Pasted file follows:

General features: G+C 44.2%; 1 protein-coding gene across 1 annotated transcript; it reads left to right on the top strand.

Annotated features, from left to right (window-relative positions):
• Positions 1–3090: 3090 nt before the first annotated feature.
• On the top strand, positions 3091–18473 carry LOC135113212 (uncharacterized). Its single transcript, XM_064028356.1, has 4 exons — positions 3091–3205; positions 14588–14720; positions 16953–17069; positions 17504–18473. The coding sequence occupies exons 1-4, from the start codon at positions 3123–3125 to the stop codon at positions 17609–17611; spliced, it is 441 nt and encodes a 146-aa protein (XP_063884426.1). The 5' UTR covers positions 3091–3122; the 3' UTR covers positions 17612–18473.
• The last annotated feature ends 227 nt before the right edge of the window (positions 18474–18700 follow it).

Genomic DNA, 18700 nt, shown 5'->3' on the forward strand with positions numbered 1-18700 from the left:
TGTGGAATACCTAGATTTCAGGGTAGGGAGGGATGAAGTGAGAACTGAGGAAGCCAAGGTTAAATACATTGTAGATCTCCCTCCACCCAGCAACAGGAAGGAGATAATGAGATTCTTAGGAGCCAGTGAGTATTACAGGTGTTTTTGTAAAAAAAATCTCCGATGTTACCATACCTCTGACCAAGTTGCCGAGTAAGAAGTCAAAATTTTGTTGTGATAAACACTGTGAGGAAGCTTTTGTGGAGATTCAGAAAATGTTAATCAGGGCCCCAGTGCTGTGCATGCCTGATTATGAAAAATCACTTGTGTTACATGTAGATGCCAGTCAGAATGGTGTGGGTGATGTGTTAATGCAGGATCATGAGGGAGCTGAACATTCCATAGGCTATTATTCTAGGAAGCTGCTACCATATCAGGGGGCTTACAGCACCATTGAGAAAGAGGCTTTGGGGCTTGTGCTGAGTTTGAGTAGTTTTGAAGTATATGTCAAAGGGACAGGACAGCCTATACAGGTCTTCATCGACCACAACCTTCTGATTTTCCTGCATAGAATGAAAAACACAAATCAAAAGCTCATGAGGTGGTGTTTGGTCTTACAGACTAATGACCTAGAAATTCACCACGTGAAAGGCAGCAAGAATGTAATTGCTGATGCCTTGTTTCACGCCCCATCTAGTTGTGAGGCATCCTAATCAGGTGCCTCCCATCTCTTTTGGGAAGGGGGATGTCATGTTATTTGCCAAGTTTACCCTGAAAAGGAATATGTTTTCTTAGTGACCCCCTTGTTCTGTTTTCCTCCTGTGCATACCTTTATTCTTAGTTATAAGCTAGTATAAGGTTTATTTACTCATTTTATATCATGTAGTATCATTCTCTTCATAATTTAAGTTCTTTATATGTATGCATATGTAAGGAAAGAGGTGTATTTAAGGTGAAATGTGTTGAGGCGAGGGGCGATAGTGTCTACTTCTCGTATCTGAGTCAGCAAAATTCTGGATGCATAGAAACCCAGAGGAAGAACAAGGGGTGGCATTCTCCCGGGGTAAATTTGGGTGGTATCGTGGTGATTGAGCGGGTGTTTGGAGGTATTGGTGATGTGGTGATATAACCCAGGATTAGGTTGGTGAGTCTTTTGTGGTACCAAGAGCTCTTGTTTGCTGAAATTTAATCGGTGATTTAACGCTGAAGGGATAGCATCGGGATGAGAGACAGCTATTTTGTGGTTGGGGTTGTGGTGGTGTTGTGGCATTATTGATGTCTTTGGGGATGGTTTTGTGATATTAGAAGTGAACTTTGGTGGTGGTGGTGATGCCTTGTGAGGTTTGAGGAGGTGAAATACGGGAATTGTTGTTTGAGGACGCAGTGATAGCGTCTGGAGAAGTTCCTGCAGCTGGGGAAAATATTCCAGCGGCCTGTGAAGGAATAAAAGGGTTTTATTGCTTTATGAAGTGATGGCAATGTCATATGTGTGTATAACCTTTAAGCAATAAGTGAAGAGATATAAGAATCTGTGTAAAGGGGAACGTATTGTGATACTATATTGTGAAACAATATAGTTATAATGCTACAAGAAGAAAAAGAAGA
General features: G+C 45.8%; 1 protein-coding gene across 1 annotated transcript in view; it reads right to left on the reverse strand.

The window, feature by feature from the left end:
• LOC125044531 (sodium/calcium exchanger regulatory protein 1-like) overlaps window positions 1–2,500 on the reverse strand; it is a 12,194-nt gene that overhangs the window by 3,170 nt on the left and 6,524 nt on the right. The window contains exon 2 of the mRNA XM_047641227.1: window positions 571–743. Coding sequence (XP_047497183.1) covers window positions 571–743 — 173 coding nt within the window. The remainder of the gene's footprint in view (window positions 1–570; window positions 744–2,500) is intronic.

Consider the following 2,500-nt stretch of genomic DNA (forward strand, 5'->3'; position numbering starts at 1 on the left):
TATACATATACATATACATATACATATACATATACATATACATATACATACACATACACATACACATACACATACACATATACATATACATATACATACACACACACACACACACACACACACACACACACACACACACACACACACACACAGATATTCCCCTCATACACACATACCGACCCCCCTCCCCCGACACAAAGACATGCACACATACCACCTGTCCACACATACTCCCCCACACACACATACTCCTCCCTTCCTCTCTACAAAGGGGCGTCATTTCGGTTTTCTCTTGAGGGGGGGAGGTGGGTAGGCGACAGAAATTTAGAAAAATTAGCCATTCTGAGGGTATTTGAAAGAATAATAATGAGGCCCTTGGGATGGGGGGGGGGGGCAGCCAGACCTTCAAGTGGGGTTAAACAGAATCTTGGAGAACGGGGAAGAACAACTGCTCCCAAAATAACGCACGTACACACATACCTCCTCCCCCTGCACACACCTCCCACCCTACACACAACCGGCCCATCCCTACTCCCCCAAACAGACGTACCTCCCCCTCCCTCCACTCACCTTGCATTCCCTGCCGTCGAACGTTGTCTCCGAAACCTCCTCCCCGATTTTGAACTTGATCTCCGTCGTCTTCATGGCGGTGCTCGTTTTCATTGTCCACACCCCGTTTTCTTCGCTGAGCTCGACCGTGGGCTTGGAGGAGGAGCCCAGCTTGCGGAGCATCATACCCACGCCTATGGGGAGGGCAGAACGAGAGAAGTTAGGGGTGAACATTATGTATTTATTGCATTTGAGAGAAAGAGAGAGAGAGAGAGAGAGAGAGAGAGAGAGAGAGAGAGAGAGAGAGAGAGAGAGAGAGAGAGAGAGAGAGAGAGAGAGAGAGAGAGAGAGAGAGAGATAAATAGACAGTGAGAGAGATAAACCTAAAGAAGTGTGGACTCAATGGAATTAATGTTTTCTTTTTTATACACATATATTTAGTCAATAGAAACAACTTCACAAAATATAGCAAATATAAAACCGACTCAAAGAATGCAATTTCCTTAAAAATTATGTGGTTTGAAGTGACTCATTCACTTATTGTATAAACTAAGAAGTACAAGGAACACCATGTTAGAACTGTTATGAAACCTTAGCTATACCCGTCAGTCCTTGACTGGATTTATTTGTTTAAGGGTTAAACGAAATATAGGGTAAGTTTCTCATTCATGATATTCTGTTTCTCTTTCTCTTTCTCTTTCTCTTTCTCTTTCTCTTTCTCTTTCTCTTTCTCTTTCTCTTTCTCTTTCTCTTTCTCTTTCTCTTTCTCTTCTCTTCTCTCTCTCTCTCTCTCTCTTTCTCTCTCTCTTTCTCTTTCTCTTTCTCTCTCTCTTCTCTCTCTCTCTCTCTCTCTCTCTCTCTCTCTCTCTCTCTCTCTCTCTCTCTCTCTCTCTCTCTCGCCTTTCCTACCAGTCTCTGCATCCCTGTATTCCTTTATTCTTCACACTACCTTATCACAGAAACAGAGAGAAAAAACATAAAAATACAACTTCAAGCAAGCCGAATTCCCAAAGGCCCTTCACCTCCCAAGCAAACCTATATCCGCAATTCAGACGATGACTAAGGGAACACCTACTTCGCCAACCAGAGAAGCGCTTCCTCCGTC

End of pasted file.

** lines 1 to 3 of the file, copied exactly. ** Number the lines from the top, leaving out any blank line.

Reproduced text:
General features: G+C 44.2%; 1 protein-coding gene across 1 annotated transcript; it reads left to right on the top strand.

Annotated features, from left to right (window-relative positions):
• Positions 1–3090: 3090 nt before the first annotated feature.